The research methodology presented within the articles of practitioner journals is sometimes less important than the readability of the material. The utility of the content for either the practitioner (in terms of validity) or the academic will have to judged carefully.

Most university assignments will require students to identify, access and use scholarly / academic and/or peer reviewed periodical literature. Some indexes will categorize periodical titles in this way; others may expect the user to determine the appropriateness of the material to his or her research. Some individual articles may indicate both whether they have gone through a peer review process and what type of process that was (blind, double-blind, expert, editorial, etc.). The student and other users need to think critically, evaluating both the source of the content and the periodical.

Indexes, Abstracts and Full-Text Services

Indexes, abstracts and full text services allow you access to periodical literature. Generally, the choice of index would relate to the focus of your research. To begin, you might like to check out some cross discipline bibliographic databases, such as Academic Search Premier (Ebsco). For sociological and psychological aspects connected with the day, you might choose to look in PsycInfo, Sociological Abstracts, and/or Social Sciences Index. For marketing and advertising and other business related aspects, you might try Business Source Premier (Ebsco), EconLit and CBCA. For cultural, historical, religious, and ethnic aspects you might try Social Sciences Index, Humanities Index, Historical Abstracts, etc. For the literary aspects, you might try JSTOR, MLA Bibliography, Project Muse, for art and art history, the Art Index.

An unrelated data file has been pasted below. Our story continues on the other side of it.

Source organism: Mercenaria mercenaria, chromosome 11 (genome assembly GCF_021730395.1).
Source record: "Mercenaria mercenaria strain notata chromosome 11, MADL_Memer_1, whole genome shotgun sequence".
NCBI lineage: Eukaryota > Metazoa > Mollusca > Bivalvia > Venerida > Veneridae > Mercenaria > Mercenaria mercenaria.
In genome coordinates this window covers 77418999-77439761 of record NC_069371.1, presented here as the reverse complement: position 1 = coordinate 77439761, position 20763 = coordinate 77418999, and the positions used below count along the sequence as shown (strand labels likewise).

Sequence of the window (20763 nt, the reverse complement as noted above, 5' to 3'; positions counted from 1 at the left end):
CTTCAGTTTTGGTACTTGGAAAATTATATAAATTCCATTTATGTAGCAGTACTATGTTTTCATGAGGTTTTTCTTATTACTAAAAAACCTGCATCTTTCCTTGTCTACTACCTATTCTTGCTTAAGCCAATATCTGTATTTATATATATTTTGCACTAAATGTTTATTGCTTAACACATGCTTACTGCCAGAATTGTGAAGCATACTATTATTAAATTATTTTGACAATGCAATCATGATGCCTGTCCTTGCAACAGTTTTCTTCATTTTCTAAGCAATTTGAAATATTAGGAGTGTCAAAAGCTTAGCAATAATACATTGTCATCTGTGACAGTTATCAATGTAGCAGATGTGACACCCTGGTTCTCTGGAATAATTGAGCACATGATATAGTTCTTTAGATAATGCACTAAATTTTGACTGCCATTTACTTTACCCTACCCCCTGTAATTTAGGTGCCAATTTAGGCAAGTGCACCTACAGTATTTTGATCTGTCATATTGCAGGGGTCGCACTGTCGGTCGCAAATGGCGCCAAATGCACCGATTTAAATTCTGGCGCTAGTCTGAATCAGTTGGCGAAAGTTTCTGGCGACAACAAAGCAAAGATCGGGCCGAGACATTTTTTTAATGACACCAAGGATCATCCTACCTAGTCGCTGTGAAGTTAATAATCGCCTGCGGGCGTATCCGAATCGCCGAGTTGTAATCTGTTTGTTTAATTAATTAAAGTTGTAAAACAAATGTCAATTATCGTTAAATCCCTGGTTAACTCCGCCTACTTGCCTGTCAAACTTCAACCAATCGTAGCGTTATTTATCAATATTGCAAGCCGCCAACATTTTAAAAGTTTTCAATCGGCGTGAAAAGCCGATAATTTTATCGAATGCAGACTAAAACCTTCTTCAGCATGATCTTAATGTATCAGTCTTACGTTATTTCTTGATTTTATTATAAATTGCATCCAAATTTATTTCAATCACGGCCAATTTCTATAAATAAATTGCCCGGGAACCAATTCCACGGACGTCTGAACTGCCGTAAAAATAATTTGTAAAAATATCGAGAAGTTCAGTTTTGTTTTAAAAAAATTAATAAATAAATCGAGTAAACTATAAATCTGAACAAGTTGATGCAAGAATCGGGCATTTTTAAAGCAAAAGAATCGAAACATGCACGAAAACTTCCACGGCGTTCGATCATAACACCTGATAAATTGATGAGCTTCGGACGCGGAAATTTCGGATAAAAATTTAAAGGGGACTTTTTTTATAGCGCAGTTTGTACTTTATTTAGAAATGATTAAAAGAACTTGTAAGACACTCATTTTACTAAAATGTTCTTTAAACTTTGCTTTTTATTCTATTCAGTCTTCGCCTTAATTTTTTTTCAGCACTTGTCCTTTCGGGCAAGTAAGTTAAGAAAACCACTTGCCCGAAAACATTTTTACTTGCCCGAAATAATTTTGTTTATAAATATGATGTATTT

To decide what headings work best in your chosen database, you should check for a controlled vocabulary, a thesaurus, or other list of subject headings similar to LCSH, but specific to the database you have selected. If there is one available from within your chosen database, see how hallowe'en is expressed in that database. The choices may suggest ideas for narrowing or broadening your search, for our Hallowe'en example: halloween -- safety measures; halloween -- history; halloween -- humor; halloween -- economic aspects; and the like. You can choose to look at all references under the subject hallowe'en or only those relating to specifically defined aspects. At the beginning of your research, it might be useful to look at a number of those general items, even if they do not directly relate to the focus of your topic. They may help you narrow or broaden your search more appropriately.

Similar searching can be conducted in other databases which have a narrower initial focus. For instance, choosing MLA to search, and checking the thesaurus, you will discover that this database uses the term halloween as a subject heading. PsycInfo, which cites material related to psychology, has no subject heading listed under halloween (or hallowe'en), so you have to be a bit more creative, perhaps by performing a quick keyword search in PsycInfo on halloween. (Note: you might also want to try a search with the apostrophe as well and pay attention to the age of the items which return -- it looks like a shift in accepted spelling occurred.) Look at the key concepts that appear in the records you retrieve from the halloween search. Among them are: Halloween treats; Halloween costumes; and Halloween itself. Sociological Abstracts also has no subject heading for halloween. Instead, you need to try broader and related terms such as Holidays; Rituals; Festivals.


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This page created and maintained by Linda Hansen.
Comments and suggestions to: lhansen16@gmail.com
Created: 1998/01/31 Last updated: 2014/05/06